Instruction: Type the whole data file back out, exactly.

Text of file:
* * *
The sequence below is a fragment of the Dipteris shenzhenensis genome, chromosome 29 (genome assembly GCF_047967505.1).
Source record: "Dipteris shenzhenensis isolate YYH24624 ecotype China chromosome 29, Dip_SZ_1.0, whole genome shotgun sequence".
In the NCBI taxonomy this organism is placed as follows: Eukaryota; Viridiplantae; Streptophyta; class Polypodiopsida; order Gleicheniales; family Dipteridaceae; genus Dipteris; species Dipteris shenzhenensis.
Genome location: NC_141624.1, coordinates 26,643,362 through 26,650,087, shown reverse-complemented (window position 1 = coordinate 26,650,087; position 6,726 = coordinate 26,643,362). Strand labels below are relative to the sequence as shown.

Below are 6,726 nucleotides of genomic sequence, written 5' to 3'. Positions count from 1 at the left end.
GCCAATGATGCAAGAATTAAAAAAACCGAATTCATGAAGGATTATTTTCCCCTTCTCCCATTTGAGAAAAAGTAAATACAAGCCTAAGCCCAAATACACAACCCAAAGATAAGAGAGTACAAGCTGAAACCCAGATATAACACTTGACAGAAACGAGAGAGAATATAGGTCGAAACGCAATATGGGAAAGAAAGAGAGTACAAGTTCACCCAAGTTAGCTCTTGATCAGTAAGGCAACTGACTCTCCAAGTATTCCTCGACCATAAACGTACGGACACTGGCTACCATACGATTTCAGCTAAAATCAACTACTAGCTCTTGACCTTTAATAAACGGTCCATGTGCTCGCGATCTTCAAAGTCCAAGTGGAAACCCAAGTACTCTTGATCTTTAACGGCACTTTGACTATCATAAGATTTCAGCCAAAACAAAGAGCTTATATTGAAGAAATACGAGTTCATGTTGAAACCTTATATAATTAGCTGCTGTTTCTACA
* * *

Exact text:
The sequence below is a fragment of the Dipteris shenzhenensis genome, chromosome 29 (genome assembly GCF_047967505.1).
Source record: "Dipteris shenzhenensis isolate YYH24624 ecotype China chromosome 29, Dip_SZ_1.0, whole genome shotgun sequence".
In the NCBI taxonomy this organism is placed as follows: Eukaryota; Viridiplantae; Streptophyta; class Polypodiopsida; order Gleicheniales; family Dipteridaceae; genus Dipteris; species Dipteris shenzhenensis.
Genome location: NC_141624.1, coordinates 26,643,362 through 26,650,087, shown reverse-complemented (window position 1 = coordinate 26,650,087; position 6,726 = coordinate 26,643,362). Strand labels below are relative to the sequence as shown.

Below are 6,726 nucleotides of genomic sequence, written 5' to 3'. Positions count from 1 at the left end.
GCCAATGATGCAAGAATTAAAAAAACCGAATTCATGAAGGATTATTTTCCCCTTCTCCCATTTGAGAAAAAGTAAATACAAGCCTAAGCCCAAATACACAACCCAAAGATAAGAGAGTACAAGCTGAAACCCAGATATAACACTTGACAGAAACGAGAGAGAATATAGGTCGAAACGCAATATGGGAAAGAAAGAGAGTACAAGTTCACCCAAGTTAGCTCTTGATCAGTAAGGCAACTGACTCTCCAAGTATTCCTCGACCATAAACGTACGGACACTGGCTACCATACGATTTCAGCTAAAATCAACTACTAGCTCTTGACCTTTAATAAACGGTCCATGTGCTCGCGATCTTCAAAGTCCAAGTGGAAACCCAAGTACTCTTGATCTTTAACGGCACTTTGACTATCATAAGATTTCAGCCAAAACAAAGAGCTTATATTGAAGAAATACGAGTTCATGTTGAAACCTTATATAATTAGCTGCTGTTTCTACA